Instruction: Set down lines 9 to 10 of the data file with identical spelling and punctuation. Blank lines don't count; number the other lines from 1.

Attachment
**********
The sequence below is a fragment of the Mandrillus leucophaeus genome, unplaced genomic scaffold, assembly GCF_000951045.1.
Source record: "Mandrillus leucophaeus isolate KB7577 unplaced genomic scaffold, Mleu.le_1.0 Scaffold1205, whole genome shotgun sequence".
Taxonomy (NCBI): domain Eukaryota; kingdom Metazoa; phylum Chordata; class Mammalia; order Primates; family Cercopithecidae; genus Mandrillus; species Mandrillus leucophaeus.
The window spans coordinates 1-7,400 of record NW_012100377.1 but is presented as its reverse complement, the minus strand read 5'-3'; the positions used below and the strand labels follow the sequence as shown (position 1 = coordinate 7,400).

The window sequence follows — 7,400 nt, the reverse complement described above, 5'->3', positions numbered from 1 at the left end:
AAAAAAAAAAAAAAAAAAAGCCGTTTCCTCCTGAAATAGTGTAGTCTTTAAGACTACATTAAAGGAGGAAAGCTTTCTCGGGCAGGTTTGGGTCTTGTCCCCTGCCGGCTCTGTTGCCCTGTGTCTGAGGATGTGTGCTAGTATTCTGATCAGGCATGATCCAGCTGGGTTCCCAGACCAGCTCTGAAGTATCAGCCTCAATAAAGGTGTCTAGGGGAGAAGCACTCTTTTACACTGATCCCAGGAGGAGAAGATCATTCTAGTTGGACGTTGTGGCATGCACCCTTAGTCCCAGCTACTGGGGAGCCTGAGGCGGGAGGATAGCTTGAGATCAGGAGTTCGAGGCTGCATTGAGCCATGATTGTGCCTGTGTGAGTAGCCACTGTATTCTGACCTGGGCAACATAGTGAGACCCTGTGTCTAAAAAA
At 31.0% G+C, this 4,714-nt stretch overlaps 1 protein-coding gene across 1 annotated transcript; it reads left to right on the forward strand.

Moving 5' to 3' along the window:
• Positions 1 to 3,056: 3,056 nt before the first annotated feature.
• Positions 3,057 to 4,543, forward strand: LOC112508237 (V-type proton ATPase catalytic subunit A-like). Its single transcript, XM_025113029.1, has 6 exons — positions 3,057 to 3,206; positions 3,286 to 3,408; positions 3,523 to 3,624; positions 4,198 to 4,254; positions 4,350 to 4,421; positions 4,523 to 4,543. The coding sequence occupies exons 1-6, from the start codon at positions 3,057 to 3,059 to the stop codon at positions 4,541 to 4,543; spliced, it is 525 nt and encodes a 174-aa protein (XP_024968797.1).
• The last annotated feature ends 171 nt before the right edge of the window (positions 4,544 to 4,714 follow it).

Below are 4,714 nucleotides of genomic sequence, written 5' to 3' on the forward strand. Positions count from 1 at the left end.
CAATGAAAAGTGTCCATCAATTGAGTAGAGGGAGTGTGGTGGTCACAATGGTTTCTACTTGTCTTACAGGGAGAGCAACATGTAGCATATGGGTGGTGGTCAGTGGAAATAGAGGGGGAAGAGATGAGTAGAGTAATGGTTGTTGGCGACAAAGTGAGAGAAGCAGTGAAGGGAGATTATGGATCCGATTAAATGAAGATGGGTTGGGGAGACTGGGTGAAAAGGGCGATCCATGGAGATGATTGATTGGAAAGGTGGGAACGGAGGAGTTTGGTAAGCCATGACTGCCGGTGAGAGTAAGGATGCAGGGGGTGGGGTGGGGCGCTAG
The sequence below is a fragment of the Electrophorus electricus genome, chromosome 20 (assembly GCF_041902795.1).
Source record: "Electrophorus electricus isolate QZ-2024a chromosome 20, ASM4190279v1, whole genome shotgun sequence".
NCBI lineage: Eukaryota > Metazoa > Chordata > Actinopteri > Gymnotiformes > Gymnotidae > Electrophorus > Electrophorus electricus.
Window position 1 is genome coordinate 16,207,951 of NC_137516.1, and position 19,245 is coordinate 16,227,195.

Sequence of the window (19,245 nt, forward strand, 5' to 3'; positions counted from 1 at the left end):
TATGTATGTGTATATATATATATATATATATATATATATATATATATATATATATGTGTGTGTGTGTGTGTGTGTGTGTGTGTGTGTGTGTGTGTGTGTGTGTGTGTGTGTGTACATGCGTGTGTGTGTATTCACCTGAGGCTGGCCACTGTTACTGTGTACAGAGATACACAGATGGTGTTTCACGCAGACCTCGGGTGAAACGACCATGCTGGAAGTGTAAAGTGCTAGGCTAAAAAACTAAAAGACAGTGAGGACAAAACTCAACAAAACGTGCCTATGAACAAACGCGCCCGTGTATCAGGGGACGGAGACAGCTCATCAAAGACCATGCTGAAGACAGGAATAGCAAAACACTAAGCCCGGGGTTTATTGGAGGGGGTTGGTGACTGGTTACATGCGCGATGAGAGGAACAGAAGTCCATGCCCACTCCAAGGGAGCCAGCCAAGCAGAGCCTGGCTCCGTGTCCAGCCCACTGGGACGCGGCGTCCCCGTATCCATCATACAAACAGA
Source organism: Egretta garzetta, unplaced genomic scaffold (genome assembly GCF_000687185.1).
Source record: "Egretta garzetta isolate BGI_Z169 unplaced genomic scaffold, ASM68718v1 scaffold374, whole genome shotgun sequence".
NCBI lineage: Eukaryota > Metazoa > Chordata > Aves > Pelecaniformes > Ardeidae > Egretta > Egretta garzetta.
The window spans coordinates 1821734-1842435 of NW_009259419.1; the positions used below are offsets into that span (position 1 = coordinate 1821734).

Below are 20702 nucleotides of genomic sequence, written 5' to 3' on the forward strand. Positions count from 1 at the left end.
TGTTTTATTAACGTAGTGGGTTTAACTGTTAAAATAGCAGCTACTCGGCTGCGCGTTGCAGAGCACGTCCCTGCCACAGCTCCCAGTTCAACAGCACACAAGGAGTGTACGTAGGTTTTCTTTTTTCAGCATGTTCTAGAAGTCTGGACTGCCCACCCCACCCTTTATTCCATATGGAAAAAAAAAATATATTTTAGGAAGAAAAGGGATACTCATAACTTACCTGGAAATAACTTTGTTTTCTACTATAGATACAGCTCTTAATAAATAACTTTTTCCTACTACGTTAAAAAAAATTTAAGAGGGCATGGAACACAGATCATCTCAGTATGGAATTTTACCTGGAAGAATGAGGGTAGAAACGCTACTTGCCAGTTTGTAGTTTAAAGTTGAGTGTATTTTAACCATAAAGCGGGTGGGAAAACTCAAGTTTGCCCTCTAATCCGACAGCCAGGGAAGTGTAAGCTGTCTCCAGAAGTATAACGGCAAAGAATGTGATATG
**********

• Positions 1 to 3,056: 3,056 nt before the first annotated feature.
• Positions 3,057 to 4,543, forward strand: LOC112508237 (V-type proton ATPase catalytic subunit A-like). Its single transcript, XM_025113029.1, has 6 exons — positions 3,057 to 3,206; positions 3,286 to 3,408; positions 3,523 to 3,624; positions 4,198 to 4,254; positions 4,350 to 4,421; positions 4,523 to 4,543. The coding sequence occupies exons 1-6, from the start codon at positions 3,057 to 3,059 to the stop codon at positions 4,541 to 4,543; spliced, it is 525 nt and encodes a 174-aa protein (XP_024968797.1).